I recently received a new tap debit card when my old one expired. I was a bit concerned about the way it worked, but I activated it and have used it on occasion with the tap.
Recently I was at the grocery store waiting in line, and the lady in front of me placed her wallet on the counter next to the debit/credit machine. She took out her Visa card and inserted it in the machine. The machine beeped as it does when you use your tap card and completed the transaction.
The only problem was that the machine had charged the MasterCard that was in her wallet, and not the Visa card.
This was quite disconcerting to the woman, myself, and the person in line behind me, because the machine had read a card in the woman’s wallet instead of the card she had presented. The cashier informed her of what had taken place, and told her that the transaction would be to her MasterCard rather than the Visa as she handed her the receipt.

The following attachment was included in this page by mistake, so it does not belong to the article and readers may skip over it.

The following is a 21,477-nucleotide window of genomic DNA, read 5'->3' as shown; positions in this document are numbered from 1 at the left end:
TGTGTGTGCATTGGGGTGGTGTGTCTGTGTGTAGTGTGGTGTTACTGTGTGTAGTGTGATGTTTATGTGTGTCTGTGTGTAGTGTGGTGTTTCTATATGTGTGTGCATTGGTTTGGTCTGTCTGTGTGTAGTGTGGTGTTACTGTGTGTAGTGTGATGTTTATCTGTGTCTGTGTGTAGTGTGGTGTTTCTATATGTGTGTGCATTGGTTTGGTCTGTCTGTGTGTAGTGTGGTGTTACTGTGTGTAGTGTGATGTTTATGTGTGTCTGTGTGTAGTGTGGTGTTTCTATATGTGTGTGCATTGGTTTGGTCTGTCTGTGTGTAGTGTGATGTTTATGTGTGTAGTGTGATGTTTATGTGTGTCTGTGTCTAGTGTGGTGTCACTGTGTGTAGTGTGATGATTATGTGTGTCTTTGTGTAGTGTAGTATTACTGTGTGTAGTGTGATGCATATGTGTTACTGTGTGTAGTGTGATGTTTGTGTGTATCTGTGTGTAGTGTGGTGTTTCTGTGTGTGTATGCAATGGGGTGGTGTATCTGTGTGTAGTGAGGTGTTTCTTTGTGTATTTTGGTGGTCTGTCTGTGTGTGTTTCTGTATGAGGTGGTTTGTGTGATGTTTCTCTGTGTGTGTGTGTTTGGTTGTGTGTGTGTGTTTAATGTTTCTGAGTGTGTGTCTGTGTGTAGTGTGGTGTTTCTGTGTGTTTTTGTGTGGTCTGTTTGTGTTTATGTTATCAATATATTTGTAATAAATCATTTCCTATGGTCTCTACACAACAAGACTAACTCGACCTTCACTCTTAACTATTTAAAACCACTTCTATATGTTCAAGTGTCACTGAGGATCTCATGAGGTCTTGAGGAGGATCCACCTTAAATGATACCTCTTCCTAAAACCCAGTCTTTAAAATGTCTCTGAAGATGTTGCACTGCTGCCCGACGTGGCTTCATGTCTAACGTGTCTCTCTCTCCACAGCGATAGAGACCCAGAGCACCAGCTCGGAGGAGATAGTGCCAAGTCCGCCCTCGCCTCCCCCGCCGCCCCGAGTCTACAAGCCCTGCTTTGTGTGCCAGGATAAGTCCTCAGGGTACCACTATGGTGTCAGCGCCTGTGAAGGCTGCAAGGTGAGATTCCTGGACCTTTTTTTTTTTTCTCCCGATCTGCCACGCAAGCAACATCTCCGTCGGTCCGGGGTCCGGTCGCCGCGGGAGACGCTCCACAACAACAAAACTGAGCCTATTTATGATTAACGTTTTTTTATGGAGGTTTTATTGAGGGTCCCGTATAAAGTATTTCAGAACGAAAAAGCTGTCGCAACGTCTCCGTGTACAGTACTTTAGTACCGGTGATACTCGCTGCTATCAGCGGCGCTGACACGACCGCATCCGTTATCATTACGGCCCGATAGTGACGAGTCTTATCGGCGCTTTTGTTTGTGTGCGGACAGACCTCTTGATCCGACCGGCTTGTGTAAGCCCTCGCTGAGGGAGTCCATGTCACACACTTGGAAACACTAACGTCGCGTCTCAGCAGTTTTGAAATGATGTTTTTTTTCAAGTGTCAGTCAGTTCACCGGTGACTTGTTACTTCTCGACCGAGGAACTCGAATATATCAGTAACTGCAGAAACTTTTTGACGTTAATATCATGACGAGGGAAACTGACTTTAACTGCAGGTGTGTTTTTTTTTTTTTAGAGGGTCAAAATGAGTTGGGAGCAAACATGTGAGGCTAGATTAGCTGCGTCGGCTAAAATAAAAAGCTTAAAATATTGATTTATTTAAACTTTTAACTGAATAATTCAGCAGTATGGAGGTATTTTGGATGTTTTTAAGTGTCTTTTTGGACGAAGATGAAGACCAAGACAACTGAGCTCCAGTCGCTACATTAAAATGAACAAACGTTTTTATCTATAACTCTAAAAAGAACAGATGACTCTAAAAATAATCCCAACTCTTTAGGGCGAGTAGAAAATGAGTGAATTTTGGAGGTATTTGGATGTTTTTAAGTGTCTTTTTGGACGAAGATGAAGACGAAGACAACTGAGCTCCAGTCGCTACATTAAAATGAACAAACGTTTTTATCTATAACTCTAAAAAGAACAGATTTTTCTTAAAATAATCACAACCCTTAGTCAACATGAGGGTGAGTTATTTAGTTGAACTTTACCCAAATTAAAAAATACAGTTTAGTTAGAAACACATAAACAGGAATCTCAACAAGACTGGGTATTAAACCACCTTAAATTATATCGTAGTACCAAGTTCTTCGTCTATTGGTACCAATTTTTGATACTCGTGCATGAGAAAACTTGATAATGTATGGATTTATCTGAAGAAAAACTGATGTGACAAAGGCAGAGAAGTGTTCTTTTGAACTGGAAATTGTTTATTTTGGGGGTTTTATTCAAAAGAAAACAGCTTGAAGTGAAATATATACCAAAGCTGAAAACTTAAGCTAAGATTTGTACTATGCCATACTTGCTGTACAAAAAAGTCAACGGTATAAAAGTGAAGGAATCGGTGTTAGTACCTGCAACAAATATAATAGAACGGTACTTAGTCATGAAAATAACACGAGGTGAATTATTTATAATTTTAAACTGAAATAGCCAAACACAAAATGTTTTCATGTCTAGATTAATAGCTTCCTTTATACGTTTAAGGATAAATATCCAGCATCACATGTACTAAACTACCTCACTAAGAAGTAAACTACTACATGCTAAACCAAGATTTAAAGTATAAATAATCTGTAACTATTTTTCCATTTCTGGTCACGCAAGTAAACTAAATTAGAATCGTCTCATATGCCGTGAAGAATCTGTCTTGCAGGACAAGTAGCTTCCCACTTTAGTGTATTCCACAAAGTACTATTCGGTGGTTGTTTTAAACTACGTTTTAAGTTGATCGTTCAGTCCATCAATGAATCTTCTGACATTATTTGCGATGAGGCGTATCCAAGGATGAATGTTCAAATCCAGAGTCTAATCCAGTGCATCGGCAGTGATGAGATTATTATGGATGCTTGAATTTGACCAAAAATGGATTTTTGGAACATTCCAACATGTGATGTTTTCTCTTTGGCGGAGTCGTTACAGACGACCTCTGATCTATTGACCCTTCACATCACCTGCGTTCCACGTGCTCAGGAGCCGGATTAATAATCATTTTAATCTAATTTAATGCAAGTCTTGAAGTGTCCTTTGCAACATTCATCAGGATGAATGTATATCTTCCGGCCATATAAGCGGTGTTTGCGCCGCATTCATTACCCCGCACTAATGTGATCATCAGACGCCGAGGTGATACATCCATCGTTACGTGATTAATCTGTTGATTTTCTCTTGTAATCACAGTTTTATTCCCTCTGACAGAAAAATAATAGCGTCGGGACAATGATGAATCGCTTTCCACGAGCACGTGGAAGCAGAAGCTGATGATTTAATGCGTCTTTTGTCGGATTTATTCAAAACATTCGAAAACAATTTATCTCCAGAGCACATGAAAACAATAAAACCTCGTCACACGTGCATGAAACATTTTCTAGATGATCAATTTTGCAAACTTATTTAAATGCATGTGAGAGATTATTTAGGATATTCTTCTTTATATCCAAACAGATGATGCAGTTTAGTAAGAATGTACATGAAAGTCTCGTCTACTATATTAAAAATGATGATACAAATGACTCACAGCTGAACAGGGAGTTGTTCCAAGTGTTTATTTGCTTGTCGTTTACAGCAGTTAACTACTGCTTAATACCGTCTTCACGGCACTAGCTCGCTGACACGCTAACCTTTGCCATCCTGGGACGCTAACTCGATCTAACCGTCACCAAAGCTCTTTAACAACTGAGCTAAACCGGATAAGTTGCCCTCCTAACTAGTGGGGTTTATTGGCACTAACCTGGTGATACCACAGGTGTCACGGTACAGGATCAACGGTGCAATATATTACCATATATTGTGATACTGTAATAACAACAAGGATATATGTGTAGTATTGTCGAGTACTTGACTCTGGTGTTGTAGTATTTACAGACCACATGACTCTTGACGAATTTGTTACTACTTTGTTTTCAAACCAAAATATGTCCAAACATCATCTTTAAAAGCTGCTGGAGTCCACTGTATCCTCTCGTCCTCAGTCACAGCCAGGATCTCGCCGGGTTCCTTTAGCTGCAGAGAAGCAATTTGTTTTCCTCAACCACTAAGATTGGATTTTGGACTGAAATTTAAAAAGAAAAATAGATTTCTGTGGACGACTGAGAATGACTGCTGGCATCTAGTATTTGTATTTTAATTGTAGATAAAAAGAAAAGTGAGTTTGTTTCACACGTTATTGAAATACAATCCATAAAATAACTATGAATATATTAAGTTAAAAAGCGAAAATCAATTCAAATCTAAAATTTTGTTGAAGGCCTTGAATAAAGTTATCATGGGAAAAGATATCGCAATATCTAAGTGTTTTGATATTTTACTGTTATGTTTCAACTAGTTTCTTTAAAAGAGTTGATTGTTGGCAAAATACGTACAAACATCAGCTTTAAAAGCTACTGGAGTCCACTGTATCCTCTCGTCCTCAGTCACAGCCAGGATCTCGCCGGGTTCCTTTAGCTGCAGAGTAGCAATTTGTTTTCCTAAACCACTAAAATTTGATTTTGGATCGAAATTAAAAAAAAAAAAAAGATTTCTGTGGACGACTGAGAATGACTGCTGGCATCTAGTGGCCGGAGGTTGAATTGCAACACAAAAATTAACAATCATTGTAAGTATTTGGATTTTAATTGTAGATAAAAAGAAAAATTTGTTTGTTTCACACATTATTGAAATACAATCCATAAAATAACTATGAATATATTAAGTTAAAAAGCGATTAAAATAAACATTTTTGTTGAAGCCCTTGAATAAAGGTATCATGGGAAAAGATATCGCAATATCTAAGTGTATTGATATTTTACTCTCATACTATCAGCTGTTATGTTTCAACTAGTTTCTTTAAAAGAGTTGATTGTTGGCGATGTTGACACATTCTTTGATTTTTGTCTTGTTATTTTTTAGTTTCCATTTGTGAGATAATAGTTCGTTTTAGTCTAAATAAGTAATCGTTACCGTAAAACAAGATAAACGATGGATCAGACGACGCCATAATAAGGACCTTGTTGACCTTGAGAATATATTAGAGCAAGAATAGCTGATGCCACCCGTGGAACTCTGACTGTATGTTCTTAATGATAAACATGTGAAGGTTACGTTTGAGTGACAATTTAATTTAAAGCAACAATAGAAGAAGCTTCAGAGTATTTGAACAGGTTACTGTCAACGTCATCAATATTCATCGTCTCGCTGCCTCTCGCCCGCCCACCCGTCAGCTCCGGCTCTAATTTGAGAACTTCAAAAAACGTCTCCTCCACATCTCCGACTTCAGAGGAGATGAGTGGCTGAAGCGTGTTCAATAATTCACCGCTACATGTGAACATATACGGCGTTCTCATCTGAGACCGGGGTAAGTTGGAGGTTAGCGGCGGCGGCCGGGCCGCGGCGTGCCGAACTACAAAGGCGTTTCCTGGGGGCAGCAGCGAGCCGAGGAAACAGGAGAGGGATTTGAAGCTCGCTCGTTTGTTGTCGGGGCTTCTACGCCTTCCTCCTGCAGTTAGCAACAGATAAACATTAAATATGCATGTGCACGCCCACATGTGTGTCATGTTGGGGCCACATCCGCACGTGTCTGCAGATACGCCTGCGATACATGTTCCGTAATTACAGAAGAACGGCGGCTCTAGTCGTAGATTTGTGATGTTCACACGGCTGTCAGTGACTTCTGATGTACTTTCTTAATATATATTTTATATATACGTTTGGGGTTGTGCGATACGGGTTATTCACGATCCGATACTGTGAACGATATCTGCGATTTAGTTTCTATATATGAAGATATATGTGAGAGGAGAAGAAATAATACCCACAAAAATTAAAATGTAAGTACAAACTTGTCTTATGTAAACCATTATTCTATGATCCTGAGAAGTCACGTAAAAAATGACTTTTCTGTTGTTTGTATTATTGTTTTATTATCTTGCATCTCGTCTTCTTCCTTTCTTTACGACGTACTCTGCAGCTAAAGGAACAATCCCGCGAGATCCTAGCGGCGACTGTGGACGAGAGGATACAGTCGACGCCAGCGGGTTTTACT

Later on I was talking with a friend whose daughter works at Canadian Tire, and apparently the same thing has happened there several times. My concerns have been borne out before my own eyes.
A few years ago we were cautioned that people could scan information from your credit cards and other forms of ID simply by being in proximity to you. Then our new cards came out with microchips attached, apparently to prevent this. It would appear that the same thing is happening today with the new tap cards. What really bothered me was that the store I was at says on the machine that it does not take tap.
There is a way to lessen the chance of this happening, by placing the cards in folders lined with foil. These may be purchased at Aberdeen Mall, but I would suggest that they should be given out to cardholders by the companies issuing the new tap cards at the time they are issued. Which of us wants to suddenly receive a bill charged to a card that we may not even use, except as a backup?
I am not sure what a safe distance from the debit machine is, but I would suggest caution when placing your wallet in proximity to debit/credit transaction machines. Women would probably be more susceptible to this because they often carry their wallets in their hands and set them down as they remove the cards to complete transactions.
Men usually carry their wallets in a pocket and hold on to them as they complete their transactions, probably due to the fact that the wallets are smaller.